By studying the system voltage profile, it can be seen that voltage magnitudes of bus 1, 2 and 19 remain the same before and after reconfiguration and RDG placement. This is due to their proximity to the main substation. Conversely, the voltage magnitudes of bus 20 – 23 have reduced following the reconfiguration. This is because of closing s33 and s35 thereby transferring loads on bus 8 – 18 and 33 to the same feeder.
Parameters | Initial | Reconfigured | Reconfigured with RDG |
Tie switches | 33, 34, 35, 36, 37 | 7, 11, 14, 28, 32 | ---- |
RDG location (Size) | ---- | ---- | Bus14 (0.22MW), bus28 (0.30MW), bus33 (0.24MW) |
210.89 kW | 141.63kW | 102.66kW | |
---- | 32.84% | 51.32% | |
1.7720 pu | 1.0991 pu | 08180 | |
---- | 37.97% | 53.84% | |
67.71 | 44.27 | 29.54 | |
---- | 34.62% | 56.33% | |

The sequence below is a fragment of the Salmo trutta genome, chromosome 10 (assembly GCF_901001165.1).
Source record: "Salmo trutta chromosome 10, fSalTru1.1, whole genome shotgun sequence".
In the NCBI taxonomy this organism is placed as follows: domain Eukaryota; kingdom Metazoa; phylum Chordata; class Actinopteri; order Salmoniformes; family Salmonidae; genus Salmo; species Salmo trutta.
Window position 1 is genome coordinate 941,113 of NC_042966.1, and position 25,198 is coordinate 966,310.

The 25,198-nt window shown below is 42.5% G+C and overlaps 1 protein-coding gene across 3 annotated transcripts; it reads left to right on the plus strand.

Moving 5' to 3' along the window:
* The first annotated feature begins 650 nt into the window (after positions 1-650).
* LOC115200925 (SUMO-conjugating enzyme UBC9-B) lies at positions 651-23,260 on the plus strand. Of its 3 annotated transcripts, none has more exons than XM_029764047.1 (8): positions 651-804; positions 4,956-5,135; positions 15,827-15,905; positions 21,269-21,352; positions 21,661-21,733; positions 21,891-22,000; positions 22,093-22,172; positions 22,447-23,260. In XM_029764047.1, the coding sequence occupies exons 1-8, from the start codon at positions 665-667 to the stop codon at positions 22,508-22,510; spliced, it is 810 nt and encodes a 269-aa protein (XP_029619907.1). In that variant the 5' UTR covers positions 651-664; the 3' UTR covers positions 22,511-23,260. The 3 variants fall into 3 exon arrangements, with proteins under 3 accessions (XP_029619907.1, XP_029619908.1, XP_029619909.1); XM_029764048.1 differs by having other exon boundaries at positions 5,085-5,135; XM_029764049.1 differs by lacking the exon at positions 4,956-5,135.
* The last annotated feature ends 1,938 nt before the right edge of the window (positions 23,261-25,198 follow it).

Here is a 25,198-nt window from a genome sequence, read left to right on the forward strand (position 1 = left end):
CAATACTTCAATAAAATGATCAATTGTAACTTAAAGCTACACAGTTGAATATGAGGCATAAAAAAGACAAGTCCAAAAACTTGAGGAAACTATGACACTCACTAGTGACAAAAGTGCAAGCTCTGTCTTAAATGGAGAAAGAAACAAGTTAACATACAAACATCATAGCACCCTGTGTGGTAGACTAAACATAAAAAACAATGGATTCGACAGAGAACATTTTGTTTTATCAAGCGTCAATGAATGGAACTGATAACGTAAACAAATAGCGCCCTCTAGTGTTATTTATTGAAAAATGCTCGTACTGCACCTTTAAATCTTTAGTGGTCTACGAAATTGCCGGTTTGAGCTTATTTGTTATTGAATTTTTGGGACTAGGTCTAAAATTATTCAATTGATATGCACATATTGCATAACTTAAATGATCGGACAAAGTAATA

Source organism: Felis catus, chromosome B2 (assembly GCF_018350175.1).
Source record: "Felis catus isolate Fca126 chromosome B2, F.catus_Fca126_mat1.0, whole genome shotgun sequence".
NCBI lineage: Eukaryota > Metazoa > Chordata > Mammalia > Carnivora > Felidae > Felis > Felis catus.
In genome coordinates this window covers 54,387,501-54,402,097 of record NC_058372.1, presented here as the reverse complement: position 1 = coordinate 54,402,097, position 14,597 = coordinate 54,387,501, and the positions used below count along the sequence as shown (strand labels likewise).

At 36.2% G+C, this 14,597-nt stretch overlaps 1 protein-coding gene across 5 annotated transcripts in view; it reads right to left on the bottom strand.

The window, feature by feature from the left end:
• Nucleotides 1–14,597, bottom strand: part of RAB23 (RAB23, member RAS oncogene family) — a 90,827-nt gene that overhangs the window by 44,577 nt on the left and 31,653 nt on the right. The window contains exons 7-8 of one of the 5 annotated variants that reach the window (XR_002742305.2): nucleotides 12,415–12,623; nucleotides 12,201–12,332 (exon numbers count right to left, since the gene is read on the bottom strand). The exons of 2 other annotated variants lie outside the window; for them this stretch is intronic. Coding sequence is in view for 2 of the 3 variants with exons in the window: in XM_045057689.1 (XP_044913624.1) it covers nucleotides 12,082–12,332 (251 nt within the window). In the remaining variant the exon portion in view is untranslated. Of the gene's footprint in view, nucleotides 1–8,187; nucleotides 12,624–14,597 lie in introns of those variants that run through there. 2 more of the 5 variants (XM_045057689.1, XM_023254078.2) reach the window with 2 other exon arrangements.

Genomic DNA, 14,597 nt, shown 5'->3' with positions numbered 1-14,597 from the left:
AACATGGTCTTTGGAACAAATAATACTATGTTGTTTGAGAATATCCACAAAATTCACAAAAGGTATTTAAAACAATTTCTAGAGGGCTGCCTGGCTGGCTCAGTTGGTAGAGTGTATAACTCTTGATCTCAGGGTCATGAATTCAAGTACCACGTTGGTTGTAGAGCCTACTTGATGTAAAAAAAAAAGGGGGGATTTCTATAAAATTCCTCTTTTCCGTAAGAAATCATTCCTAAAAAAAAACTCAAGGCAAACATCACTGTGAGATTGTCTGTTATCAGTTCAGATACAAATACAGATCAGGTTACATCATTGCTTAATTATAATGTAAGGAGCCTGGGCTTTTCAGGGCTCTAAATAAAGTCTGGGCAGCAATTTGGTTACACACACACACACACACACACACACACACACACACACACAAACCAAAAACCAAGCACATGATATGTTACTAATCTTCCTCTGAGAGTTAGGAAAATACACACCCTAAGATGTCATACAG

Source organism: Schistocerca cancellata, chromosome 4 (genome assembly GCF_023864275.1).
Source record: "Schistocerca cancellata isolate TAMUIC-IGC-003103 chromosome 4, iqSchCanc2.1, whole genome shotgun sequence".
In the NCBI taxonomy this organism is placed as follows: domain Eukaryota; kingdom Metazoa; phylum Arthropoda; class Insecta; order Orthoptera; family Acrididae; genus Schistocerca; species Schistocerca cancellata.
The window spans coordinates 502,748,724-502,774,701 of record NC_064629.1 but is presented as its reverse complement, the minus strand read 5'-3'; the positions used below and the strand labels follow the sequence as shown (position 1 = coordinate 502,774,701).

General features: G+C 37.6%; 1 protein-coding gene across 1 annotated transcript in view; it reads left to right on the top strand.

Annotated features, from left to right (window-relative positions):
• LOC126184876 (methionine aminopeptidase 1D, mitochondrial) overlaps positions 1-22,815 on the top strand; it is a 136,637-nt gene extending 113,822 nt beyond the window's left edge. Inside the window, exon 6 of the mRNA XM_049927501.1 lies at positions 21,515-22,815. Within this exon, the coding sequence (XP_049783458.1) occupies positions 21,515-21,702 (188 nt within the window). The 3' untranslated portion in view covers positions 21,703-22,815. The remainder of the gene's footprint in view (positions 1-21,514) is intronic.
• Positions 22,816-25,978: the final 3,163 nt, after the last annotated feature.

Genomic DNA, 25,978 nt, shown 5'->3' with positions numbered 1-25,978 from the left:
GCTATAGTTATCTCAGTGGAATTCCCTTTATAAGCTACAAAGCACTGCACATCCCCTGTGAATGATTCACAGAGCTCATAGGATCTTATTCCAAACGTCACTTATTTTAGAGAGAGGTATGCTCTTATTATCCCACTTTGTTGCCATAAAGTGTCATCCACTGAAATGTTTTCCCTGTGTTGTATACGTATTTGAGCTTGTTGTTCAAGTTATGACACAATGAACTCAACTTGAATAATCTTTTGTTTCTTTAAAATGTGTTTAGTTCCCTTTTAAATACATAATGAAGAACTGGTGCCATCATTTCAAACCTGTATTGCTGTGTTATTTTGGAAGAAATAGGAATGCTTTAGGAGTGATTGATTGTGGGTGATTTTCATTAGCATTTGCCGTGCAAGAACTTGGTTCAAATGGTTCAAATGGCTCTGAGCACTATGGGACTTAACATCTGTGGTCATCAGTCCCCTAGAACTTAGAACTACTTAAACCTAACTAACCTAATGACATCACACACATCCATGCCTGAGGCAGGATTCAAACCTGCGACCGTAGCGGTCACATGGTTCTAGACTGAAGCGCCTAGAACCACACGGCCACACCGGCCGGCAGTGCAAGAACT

Min. Voltage | 0.9108 pu | 0.9413 pu | 0.9624 |
Fig. 7 Optimized 33-bus test system voltage profile
69-bus, Single f test system
Despite the size of this system, the algorithm is capable of determining the optimal DNR and RDG locations and sizes concurrently for the minimization of the objective function subject to maintaining the radial network structure and the rest of the constraints. The optimal DNR is achieved by closing s71, s72 and s73 and opening s14, s58 and s61 while keeping s69 and s70 open as shown in Fig 8. Likewise, the optimal locations of the RDG are found to be bus 14, 35 and 63, with sizes of 0.44MW, 0.53MW and 0.61MW respectively. The performance improvement obtained after the optimal DNR and simultaneous DNR and RDG placement are summarized in Table 3.
Parameters | Initial | Reconfigured | Reconfigured with RDG |
Tie switches | 69, 70, 71, 72, 73 | 14, 58, 61, 69, 70 | ---- |